Double Dragon

Via Meulie.net

What we thought was going on:

Two brothers, Billy and Jimmy Lee, wander through the streets of New York, headbutting punks until they died from too much headbutting, because it was the '80s; that's just a Tuesday night. As added incentive, the punks also took your girlfriend, and you really want her back because she never wears a skirt that covers her entire butt.

Above: how half of you got your first erection.

The WTF Backstory:

The enemies in Double Dragon aren't just another example of 1980s Japan misunderstanding what the punk movement was about: The game is actually supposed to take place in the post-apocalypse. And Billy and Jimmy aren't just chisel-jawed dudes who like ass as much as they like tanktops -- they're both supposed to be martial arts masters protecting a sacred and secret style. And the woman? She's not just your helpless girlfriend: She's also an instructor named Marian who also teaches at the martial arts school... presumably as master of Flashing Buttcheek Style. The manual also makes a specific point of mentioning that, though she's Billy's girlfriend, Jimmy has a thing for her too.

Although the setting and character relationship changes do explain some things, now that we think about it: If we're talking post-nuclear war, then these freaks...

...suddenly make a hell of a lot more sense. We just chalked them up as Sloth rip-offs, what with pop-culture of the time still riding high off The Goonies and all.

And then there's the fight at the very end. After the Lord Humungus analogue up there goes down in flames to your totally spiritual Repeated Face-Kneeing Karate Style, this happens:

"No, Steve, I get the knife this time. You promised!"

It seemed totally random at the time, and as kids, we just rolled with it because "fighting is the best!" However, in one of those text scenes that our impatient thumbs flew past, it's revealed that Jimmy is the one who secretly kidnapped Marian. So what you saw through child's eyes as a fun little section where you finally got to fight each other, you now know was a (possibly post-rape) struggle between brothers in a society that collapsed, leaving violence and death as the only laws. Suddenly, there's something just a little less innocent about the tied up woman on the wall wearing 2/3 of a skirt.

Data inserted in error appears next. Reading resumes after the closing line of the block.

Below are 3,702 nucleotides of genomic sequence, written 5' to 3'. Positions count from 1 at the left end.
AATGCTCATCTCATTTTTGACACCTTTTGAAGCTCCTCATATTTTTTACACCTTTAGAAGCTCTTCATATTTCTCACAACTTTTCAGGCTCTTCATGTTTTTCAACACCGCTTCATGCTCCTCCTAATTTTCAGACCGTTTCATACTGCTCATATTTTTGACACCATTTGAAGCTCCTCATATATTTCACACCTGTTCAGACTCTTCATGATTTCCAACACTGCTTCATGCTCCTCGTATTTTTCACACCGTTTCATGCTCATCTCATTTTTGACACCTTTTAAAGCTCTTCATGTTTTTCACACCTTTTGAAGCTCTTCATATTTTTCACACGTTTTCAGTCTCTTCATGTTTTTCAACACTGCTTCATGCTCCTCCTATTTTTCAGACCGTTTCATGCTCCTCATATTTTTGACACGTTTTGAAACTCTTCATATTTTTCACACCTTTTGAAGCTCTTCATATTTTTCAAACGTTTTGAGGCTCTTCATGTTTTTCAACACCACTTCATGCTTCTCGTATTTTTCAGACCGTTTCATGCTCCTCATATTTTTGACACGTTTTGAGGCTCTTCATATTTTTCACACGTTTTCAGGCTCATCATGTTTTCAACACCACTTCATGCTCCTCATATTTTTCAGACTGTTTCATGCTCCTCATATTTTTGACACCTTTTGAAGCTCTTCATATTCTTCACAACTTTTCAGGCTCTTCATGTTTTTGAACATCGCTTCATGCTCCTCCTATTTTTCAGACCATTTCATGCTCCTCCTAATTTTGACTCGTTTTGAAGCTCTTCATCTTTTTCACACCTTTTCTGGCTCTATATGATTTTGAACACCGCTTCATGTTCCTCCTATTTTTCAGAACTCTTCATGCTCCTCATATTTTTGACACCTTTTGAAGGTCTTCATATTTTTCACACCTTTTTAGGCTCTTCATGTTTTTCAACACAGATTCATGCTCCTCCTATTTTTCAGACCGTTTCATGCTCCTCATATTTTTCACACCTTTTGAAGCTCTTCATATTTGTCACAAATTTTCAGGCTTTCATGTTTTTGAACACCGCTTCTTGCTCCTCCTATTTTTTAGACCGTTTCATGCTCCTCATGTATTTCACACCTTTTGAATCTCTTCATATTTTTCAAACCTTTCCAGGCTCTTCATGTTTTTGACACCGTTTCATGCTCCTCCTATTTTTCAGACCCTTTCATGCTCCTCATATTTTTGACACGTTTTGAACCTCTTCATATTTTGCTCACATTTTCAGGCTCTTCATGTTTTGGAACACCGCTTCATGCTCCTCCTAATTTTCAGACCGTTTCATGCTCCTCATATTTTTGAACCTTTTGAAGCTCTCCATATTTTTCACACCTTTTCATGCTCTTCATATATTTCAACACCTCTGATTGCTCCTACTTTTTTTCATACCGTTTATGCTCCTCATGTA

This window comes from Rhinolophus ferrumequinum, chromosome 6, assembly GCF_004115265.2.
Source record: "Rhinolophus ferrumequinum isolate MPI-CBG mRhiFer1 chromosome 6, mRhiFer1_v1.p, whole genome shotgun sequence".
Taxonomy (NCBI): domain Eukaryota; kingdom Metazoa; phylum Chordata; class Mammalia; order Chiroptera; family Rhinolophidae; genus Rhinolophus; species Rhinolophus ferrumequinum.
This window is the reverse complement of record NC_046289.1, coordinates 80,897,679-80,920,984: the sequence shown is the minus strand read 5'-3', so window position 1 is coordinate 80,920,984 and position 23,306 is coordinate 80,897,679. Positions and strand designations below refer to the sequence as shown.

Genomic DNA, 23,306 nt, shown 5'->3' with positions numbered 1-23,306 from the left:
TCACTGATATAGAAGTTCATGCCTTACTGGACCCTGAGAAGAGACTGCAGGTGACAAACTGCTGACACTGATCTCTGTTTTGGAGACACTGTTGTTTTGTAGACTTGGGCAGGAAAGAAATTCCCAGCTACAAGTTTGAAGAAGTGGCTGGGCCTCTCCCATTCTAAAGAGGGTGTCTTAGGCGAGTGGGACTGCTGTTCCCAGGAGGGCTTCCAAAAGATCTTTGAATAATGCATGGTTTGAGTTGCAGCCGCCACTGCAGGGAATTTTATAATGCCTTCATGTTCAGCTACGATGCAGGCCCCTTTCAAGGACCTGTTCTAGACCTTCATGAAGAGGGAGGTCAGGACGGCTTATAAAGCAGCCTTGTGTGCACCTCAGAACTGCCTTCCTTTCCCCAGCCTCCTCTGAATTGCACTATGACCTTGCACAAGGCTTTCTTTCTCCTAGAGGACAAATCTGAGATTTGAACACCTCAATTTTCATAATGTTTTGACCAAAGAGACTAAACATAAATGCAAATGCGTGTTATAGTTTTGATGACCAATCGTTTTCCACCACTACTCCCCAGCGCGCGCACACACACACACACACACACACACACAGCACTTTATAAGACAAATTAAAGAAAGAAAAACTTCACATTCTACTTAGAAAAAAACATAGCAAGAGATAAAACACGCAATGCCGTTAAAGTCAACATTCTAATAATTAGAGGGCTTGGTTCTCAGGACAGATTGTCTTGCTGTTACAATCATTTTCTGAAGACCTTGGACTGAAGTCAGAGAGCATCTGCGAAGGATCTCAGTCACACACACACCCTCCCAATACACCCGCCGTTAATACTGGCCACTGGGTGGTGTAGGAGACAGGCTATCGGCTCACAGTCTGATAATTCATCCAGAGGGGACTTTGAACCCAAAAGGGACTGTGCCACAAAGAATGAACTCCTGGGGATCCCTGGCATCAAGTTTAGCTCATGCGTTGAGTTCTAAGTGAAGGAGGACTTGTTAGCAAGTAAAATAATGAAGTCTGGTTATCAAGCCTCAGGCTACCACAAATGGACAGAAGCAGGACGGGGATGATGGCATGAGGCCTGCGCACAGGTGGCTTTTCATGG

The Road: The Video Game.

Continue Reading Below


Via Vgmastersclub.com

What we thought was going on:

It's single player Tetris-pong. This can have a story?

The WTF Backstory:

We were all sticky-fingered, not-yet-Ritalin-addled kids, so we were too busy mashing the start button to ever watch an intro, but if you watched the one for Arkanoid, you'd know that the "paddle" is actually supposed to be a space craft called the Vaus, which is "trapped in space warped by someone."

You'd also know that "Arkanoid" was the name of the destroyed mothership where all of your friends and coworkers just died, and that the block breaking is actually your attempt to escape "space warped" -- some kind of metaphysical quantum hellprison -- which, due to graphical limitations, looks like a bunch of shipping containers in a grass field.

This is basically the Event Horizon.

Imprisoned and abandoned, you're forced to fight your way to "Doh," the mysterious "someone" that initially trapped you in "space warped." After 32 levels of bouncing a ball off a paddle, Doh finally appears as a giant head.

Made of Jello.

So if you did just mash that start button -- foolishly thinking you didn't need a sci-fi novel to understand your ping pong game -- and still managed to reach the last level, this is how it went down: There you were, just cruising along, thinking you've got a pretty good sense of the game (it's basically just destructive handball, right?) and then BAM! Smug space head out of nowhere! Wait, what? Literally everything up to this point has been in block form, what the hell is this head thing? Now it's attacking you?!

And if you did keep it together enough to overcome your stunned confusion and defeat the head, the game abruptly ends and this pops up:

And then your brain implodes.

Check out 6 Glitches That Accidentally Invented Modern Gaming and our image gallery of video games as seen from the villains' point of view.